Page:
Romania election: Stage set for showdown

People walk past election posters in Bucharest, 3 December These posters show Victor Ponta (left) and his ally Crin Antonescu

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Romanians go to the polls on Sunday to elect a new parliament in a ballot which may force a bitter political cohabitation.

"We have in Romania a power in decline, that of President [Traian] Basescu," said Stelian Tanase, an independent political commentator in Bucharest.

"And another political group which is emerging to power, that of Prime Minister Victor Ponta. The fight between them is like one between two mafia clans. Cohabitation is impossible."

That battle between President Basescu and his Democratic Liberals on the one hand, and Victor Ponta and his Social Liberal Union (USL) on the other, comes to a head in the parliamentary election.

Few in Romania doubt that Mr Ponta will win but the margin of victory is crucial.

President Basescu has said clearly that he will use his powers on the day after the result to appoint a prime minister "in the national interest".

Given the enmity he feels towards Mr Ponta, it is hard to imagine that he has the leader of the USL in mind. But any attempt to appoint someone else from the USL or its allies may result in a constitutional crisis.

"According to our constitution, the president has to appoint a political personality who is able to get the support of the majority in the parliament,' said Sever Voinescu, deputy leader of the Democratic Liberals.

"That person must be reliable, and not someone who will lead the country into adventures to advance a certain political agenda."

Vanity feud?

What strikes a regular visitor to Romania as astonishing is that the public have not grown bored of a political feud which often seems to have more to do with the vanity of the main players than with genuine differences in policy.

Romanian President Traian Basescu waves as he arrives at an EU summit in Brussels, 23 November Traian Basescu has been president since 2004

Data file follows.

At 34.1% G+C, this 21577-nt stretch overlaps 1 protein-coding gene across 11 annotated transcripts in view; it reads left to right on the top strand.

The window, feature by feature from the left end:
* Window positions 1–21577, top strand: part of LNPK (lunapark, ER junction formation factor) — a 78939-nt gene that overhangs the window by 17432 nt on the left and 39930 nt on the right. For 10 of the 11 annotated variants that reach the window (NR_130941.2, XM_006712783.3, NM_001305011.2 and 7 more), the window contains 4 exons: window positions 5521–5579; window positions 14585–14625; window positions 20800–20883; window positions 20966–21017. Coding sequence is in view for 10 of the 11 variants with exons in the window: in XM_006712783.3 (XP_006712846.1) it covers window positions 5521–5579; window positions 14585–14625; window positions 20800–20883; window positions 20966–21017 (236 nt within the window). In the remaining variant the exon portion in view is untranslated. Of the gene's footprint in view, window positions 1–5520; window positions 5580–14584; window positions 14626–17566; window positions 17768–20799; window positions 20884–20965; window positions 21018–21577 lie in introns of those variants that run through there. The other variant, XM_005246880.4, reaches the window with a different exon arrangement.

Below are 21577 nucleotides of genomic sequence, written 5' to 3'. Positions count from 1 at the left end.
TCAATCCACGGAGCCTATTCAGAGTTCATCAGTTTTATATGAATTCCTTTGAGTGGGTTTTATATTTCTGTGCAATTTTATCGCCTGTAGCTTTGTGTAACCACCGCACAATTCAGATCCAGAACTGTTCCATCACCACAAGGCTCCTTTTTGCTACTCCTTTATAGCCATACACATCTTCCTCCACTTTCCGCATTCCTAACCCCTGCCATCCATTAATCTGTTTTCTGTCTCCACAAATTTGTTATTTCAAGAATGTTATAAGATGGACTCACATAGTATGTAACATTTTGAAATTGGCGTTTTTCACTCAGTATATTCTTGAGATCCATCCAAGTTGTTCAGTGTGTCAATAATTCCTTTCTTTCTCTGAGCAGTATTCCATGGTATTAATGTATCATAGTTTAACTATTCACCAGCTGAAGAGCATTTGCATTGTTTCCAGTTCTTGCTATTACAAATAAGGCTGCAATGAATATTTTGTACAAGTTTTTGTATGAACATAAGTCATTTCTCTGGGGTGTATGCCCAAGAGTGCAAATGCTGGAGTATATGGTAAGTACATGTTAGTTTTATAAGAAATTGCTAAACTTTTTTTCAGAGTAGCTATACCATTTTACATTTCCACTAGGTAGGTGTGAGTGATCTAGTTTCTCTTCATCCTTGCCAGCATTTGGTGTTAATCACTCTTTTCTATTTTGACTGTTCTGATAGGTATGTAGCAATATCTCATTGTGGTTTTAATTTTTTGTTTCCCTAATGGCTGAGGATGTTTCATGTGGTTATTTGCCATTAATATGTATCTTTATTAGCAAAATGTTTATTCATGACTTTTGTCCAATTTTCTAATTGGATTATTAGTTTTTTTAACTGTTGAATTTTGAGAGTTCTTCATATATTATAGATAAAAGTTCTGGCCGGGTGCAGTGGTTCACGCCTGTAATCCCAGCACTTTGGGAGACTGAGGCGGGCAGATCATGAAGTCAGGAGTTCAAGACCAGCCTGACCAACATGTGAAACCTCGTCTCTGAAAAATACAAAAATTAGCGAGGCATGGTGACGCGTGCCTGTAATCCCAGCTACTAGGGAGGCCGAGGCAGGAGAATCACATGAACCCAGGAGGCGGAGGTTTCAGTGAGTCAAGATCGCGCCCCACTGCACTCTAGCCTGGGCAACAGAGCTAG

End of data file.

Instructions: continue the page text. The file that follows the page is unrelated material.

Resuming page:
Two governments, both backed by President Basescu, fell in quick succession in the spring of this year in a wave of street protests against the austerity measures which they introduced.

Romania failed to make use of the profits from the boom years in the mid-2000s and most people have few savings to survive the crisis.

Three million Romanians abroad still send money home but the envelopes waiting on the counters of Western Union money transfer desks all over the country are getting thinner and thinner.

There has been no mass return of Romanians from Spain or Italy. There is less and less construction or seasonal work but still a demand for cheap east European labour, in nursing homes in particular.

And even unemployment benefit or occasional work abroad seems better to most Romanians than what they would face at home. Not surprisingly, there has been little mention of absentee Romanians in the election campaign.

Economic issues are in the forefront but, according to economist Dorin Citu, the debate is at a rather low level.

"Everyone says they want to create jobs - obviously," he said.

"And they want lower taxes. It just looks like they paid someone to do a survey to see what the concerns of Romanian people are and they put those in their programmes.

"The economic programmes of the main parties don't make much sense."

Offering prayers
Worshippers in a Bucharest church Young and old were in Bucharest's oldest church

Inside the oldest church in Bucharest, in the historic centre of the city, people queue with slips of paper, hand-written prayers.

At the front of the church, a priest reads the prayers out loud, one by one, surrounded by the faithful. The icons are brilliant reds and golds.

There are more women than men here but a surprising number of young people as well.

For those who do not have the time to queue, you can even dictate your prayers to a motley crew of disabled people at the end of the road, who write them down and take them in for you and supplement their meagre disability benefit.

Whatever the result, the behaviour of Romania's politicians after the elections will be even more closely scrutinised in Western capitals than it was until now.

Despite Victor Ponta's relative popularity at home, his government has been sharply criticised internationally for trampling democratic norms in its eagerness to attack the president.

"The sharp and public interventions by Romania's Western partners have tempered the grab for power of the ruling alliance," said Christian Mititelu, a commentator in Bucharest.

"Unfortunately, for many Romanians exasperated with austerity and Basescu's behaviour, they also left a bitter taste," he added.

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